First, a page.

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Model NbS case

Sussex Kelp Recovery Project

United Kingdom West Sussex Coastline, United Kingdom

The Sussex Kelp Recovery Project has been established to monitor, assess, and assist the natural recovery of kelp forests on the West Sussex Coastline, following a public campaign that led to landmark legislation banning trawling in the area. 

Nature-based intervention:

The Sussex Kelp Recovery Project (SKRP) commenced in March 2021, after a long campaign led to the implementation of the Sussex Nearshore Trawling Byelaw to prevent further damage to the remaining kelp beds. This legislation bans heavy trawling throughout the year to protect 304 km2 of kelp forests along the Sussex coastline, and the marine life they support.

While most kelp projects globally use active planting, the SKRP is exploring whether it is possible to ‘rewild’ the seas by supporting and monitoring the natural recovery of the kelp following the ban on trawling.  A key feature of the project is that they adopt a holistic approach, examining both socioeconomic and ecological outcomes. This is supported by thorough monitoring using various cutting-edge techniques. Although the overall goal is for nature-led recovery in the protected site, SKRP continuously assesses whether active restoration would also be beneficial – they report that additional planting and seeding may become useful in the future. They also work to identify and manage potential barriers to recovery, with a large focus on sedimentation processes, which are identified as a key issue by various stakeholders.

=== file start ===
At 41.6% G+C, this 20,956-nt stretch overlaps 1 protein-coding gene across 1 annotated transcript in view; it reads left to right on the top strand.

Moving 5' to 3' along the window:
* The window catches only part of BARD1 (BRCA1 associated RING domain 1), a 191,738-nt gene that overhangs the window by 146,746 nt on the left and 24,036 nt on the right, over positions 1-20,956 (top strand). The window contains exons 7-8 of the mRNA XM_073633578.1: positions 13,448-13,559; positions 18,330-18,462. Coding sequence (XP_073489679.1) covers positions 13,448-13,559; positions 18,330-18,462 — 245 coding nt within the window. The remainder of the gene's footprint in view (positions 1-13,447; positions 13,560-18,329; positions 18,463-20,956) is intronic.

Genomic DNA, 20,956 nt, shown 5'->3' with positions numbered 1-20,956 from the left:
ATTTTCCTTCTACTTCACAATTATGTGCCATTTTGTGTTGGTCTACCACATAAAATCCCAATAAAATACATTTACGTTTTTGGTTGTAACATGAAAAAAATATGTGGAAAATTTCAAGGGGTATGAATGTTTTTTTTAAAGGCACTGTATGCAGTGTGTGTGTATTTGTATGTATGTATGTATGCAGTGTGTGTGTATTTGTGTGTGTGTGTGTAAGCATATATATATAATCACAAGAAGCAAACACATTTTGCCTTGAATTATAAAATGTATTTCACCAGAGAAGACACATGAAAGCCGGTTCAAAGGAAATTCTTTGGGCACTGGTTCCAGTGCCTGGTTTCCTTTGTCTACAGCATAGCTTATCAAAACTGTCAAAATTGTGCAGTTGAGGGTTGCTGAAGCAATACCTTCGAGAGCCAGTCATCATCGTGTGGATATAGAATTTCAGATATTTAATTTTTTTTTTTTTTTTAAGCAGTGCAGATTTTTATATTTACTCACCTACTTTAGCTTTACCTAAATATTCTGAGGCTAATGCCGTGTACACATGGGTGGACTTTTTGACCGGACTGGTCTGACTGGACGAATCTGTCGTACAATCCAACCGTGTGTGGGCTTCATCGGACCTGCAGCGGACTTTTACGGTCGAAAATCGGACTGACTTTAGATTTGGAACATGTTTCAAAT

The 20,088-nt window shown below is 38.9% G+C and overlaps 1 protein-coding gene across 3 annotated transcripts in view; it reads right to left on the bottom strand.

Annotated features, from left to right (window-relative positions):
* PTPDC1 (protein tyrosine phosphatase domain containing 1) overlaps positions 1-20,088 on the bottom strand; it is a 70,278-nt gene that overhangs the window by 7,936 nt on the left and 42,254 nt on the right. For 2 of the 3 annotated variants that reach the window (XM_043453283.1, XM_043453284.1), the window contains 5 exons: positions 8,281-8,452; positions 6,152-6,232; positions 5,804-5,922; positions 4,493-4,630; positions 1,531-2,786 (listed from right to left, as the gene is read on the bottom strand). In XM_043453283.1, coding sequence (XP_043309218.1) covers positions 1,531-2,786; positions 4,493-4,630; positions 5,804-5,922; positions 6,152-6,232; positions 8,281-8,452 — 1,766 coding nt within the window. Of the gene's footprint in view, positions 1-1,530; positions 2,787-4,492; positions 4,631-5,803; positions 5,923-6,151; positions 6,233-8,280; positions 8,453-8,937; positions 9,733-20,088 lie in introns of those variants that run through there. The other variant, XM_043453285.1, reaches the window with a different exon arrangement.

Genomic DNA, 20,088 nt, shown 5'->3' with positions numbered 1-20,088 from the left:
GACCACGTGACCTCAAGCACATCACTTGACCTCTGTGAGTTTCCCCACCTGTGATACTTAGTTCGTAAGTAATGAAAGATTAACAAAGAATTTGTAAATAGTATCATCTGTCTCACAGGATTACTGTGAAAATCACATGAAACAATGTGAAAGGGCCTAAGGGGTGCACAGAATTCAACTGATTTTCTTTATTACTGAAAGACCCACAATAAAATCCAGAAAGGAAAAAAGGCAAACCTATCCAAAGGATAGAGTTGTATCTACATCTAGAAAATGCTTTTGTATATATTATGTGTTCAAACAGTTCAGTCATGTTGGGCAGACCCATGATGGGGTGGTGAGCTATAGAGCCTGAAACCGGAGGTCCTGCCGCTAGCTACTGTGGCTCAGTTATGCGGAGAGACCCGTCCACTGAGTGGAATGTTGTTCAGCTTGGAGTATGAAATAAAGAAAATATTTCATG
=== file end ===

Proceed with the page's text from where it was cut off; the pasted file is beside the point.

Community engagement and education about the importance of kelp ecologically, commercially and recreationally are also major elements of the intervention. The SKRP have worked with universities and local schools, and have acquired a large social media presence. They have also hosted a Kelp Summit, furthering their goal of reaching a global audience.

The Sussex Wildlife Trust trialled the application of the IUCN Global Standard for NbS to inform and develop the design of the SKRP, acting as one of initial projects in the UK piloting the Standard’s self-assessment tool. The project is also part of the wider Weald to Waves initiative, which aims to establish a 100 mile nature recovery corridor across Sussex to connect the fragmented landscape and link it to the sea.

Overview of context: